S3: Now , considering how much is being spent on these propositions , sports betting must generate a huge amount of money. Absolutely.
S2: Absolutely. I mean , if you wonder why people are spending millions of dollars on these propositions , that's because the industry would create in California would be worth billions , multiple billions of dollars every year. There's huge demand. And there are two really different groups that want to that want to supply it and want to have that that monopoly ability to do it. So with with all that possibility of profit , they're investing money that we haven't really seen. This is like what a presidential campaign looked like just a couple of decades ago. This $400 million is just a massive amount of money.
S3: Now , supporters of Prop 26 , the in-person sports betting proposition , they claim the Prop 27 ads are misleading.
S2: Now , that's not a lie , but it's not the main thrust of the proposition. The reason fan bills and DraftKings are spending so much money is so that they can so that they can do online gaming , not so that they can fight homelessness. They're selling the best and most publicly popular part of their initiative. They're not lying about it. But but it's not the reason they went to the ballot.
S3: Now , some Prop 27 supporters point to the fact that the Prop 26 crowd is just running negative ads about the dangers of online betting and not promoting its own ballot measure.
S2: What we're in now is , is both these propositions seem to be in a death spiral right there , each attacking each other. And when we see like negative ads with two candidates running against each other , at the end of the day , you got to hold your nose and vote for one of them. But with propositions you don't , you could just vote no on both. And so they're both taking each other down. The polls seem to show that that they'll both lose and that could bring this issue back to the legislature , where the tribes and the gaming tribes in California have established strong relationships with many legislators , and they could see their advantage when they get to the home court of Sacramento.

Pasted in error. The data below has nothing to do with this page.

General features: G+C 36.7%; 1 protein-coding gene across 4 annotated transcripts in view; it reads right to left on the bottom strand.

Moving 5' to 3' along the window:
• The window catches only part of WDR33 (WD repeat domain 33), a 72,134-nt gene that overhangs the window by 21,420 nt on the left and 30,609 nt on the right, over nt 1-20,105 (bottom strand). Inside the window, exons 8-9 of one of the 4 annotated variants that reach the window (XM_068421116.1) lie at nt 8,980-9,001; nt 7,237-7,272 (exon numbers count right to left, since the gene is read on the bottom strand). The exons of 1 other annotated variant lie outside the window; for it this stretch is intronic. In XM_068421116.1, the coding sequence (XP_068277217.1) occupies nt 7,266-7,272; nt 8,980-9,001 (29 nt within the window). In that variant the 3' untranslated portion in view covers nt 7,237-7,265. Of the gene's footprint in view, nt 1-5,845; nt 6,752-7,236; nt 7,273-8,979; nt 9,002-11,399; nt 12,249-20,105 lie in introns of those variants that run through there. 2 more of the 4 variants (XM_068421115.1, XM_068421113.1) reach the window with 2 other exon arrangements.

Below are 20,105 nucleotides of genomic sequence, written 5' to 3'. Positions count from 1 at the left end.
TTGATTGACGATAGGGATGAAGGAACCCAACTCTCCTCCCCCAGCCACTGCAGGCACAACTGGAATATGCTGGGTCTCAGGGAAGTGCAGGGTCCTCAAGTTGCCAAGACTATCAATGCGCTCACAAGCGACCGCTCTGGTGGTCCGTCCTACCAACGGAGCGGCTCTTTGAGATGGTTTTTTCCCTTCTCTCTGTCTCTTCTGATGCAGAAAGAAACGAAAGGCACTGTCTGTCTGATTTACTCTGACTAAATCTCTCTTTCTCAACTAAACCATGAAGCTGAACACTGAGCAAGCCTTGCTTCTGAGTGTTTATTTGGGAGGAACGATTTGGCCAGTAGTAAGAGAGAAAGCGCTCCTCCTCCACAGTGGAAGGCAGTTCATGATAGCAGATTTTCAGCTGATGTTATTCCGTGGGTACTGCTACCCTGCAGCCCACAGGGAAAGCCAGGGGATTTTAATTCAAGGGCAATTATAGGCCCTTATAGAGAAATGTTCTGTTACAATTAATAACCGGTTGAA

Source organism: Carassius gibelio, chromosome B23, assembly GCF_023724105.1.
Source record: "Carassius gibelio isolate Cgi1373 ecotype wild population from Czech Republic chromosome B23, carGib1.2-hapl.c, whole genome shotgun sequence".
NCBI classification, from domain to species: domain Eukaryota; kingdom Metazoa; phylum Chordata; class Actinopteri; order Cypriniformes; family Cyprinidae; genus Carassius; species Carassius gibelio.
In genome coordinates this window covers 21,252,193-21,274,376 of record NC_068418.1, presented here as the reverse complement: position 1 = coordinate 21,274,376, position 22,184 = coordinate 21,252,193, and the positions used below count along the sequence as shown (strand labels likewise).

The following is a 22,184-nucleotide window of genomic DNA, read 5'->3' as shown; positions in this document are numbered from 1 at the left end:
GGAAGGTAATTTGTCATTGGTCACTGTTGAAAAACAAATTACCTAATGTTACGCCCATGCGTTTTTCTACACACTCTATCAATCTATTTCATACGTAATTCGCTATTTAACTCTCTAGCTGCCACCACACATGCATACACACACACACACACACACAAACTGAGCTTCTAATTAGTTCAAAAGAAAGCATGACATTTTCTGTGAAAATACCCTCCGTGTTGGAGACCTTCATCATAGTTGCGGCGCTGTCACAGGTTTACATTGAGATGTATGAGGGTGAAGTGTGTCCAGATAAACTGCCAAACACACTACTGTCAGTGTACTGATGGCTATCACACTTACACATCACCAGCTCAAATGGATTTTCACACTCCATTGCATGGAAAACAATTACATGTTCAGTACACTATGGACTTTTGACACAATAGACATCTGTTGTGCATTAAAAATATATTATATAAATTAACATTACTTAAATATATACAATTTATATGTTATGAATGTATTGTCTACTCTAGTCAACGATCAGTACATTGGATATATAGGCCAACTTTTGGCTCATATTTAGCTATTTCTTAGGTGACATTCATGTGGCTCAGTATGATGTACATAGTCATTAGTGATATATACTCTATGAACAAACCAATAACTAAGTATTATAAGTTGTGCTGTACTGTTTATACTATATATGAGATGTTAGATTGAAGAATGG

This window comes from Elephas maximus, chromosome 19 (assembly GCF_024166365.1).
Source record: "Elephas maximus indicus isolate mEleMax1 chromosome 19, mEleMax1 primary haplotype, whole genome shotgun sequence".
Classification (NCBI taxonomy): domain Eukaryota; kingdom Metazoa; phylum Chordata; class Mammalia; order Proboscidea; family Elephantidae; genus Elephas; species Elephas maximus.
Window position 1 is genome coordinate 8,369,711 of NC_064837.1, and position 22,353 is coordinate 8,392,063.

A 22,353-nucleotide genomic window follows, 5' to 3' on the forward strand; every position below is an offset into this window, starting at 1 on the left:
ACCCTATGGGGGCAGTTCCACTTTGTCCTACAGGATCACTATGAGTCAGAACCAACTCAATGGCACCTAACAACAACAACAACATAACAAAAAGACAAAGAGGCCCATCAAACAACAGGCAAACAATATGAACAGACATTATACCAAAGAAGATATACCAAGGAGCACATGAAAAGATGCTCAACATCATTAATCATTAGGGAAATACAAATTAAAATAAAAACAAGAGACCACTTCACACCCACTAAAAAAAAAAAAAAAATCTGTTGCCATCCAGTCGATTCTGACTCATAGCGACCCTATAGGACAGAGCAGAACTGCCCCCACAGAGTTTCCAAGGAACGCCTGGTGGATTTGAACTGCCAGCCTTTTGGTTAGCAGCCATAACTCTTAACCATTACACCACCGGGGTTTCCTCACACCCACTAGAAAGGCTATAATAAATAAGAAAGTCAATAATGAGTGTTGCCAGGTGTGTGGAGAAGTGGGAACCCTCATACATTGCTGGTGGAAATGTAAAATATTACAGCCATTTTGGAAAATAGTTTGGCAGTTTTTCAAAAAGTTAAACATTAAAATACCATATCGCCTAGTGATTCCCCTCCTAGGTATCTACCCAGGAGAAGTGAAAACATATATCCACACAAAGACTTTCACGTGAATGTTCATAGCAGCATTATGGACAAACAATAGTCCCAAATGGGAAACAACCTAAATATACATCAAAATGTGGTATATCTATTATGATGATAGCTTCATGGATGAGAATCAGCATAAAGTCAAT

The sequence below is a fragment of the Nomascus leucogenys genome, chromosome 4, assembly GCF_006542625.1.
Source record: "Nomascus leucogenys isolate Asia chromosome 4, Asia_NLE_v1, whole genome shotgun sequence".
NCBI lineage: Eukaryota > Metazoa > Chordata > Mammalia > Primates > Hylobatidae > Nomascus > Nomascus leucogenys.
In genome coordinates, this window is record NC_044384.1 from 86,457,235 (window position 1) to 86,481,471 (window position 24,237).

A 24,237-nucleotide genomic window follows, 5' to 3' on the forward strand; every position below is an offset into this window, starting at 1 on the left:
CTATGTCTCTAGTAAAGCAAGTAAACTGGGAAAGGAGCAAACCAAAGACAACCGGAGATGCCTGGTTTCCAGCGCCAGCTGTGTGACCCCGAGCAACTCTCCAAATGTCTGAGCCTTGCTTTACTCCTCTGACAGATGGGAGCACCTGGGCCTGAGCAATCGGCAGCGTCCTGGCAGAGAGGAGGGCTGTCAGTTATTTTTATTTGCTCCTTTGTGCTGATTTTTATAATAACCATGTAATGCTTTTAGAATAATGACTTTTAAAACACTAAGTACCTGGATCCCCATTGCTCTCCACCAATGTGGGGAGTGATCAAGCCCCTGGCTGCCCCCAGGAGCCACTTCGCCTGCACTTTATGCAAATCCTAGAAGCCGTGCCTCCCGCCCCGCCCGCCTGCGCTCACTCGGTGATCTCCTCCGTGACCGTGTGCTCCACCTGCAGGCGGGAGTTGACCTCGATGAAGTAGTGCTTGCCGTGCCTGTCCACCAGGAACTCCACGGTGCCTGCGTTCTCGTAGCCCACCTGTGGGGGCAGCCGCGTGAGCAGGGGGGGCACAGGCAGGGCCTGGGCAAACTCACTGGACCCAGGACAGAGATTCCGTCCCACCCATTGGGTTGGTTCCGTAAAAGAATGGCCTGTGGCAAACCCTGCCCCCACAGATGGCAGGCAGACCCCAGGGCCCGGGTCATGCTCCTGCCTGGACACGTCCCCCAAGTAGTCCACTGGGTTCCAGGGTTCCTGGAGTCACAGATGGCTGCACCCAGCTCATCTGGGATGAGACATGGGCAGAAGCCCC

S3: Well , that as you mentioned , recent polling. Does find that both propositions will probably fail.
S2: You know , Californians have voted for gambling in casino and slot machines as part of a package deal in a way that that would benefit tribes in California , a group that many think has gotten a very raw deal from California and California government over its history. But there hasn't been nearly as much support for just expanding gaming overall and especially having everywhere in our in our houses , wherever our phones are. Maybe that's because Vegas is only a few hours away if you want to go there. And maybe that's why we're not as supportive as all the other states that are rushing into this.
S2: This is one of the few issues that unites the two parties in California. There's not a big partisan gap , both Democrats and Republicans. According to the L.A. Times , I guess Berkeley poll are opposed to this initiative. And you don't see major splits across any of the other groups. This is one that's putting together a generating a consensus in opposition to these two initiatives.
S3: Just for the heck of it. What would happen if both propositions passed ? Yeah.
S2: If these dueling propositions both get over 50% , the one with the most votes goes into effect. Okay.
S3: Okay. So the latest news on this is that The Wall Street Journal is reporting that the backers of Prop 27 , DraftKings and FanDuel have pulled the plug on spending for ads in California in the run up to the November election. So no more money for ads.
S2: They're there. They've they've folded their hand and the parlance of gambling and are going to concentrate on whatever the next step is. You know , this these initiatives , even if they both go down to defeat in November , that won't end the debate on gambling in California just because it's such a massive market. We're going to see another attempt for someone to capitalize on it.
S3: I've been speaking with Thad Couser , professor of political science at UC San Diego. Thad , thanks a lot.
S2: Thanks for having me , Maureen.